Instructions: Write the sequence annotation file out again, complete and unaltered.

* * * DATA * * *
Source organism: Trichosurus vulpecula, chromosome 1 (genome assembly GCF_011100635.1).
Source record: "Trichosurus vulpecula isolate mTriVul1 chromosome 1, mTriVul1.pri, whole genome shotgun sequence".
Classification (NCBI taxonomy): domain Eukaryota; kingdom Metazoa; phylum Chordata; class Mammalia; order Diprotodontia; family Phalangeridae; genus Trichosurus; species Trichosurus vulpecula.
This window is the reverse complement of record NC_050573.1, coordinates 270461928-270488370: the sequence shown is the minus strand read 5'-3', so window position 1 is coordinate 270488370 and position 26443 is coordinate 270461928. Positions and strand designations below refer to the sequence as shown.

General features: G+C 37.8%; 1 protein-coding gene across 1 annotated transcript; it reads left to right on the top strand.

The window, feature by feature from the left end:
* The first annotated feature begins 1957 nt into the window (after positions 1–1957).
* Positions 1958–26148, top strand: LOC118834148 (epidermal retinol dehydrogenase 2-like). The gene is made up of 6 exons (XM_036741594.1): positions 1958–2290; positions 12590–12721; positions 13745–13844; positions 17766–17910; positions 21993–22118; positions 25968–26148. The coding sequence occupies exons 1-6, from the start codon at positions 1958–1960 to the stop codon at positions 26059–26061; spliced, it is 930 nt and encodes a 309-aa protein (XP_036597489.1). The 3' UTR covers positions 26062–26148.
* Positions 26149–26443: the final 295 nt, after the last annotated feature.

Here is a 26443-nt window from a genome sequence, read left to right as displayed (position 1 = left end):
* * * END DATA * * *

Source organism: Trichosurus vulpecula, chromosome 1 (genome assembly GCF_011100635.1).
Source record: "Trichosurus vulpecula isolate mTriVul1 chromosome 1, mTriVul1.pri, whole genome shotgun sequence".
Classification (NCBI taxonomy): domain Eukaryota; kingdom Metazoa; phylum Chordata; class Mammalia; order Diprotodontia; family Phalangeridae; genus Trichosurus; species Trichosurus vulpecula.
This window is the reverse complement of record NC_050573.1, coordinates 270461928-270488370: the sequence shown is the minus strand read 5'-3', so window position 1 is coordinate 270488370 and position 26443 is coordinate 270461928. Positions and strand designations below refer to the sequence as shown.

General features: G+C 37.8%; 1 protein-coding gene across 1 annotated transcript; it reads left to right on the top strand.

The window, feature by feature from the left end:
* The first annotated feature begins 1957 nt into the window (after positions 1–1957).
* Positions 1958–26148, top strand: LOC118834148 (epidermal retinol dehydrogenase 2-like). The gene is made up of 6 exons (XM_036741594.1): positions 1958–2290; positions 12590–12721; positions 13745–13844; positions 17766–17910; positions 21993–22118; positions 25968–26148. The coding sequence occupies exons 1-6, from the start codon at positions 1958–1960 to the stop codon at positions 26059–26061; spliced, it is 930 nt and encodes a 309-aa protein (XP_036597489.1). The 3' UTR covers positions 26062–26148.
* Positions 26149–26443: the final 295 nt, after the last annotated feature.

Here is a 26443-nt window from a genome sequence, read left to right as displayed (position 1 = left end):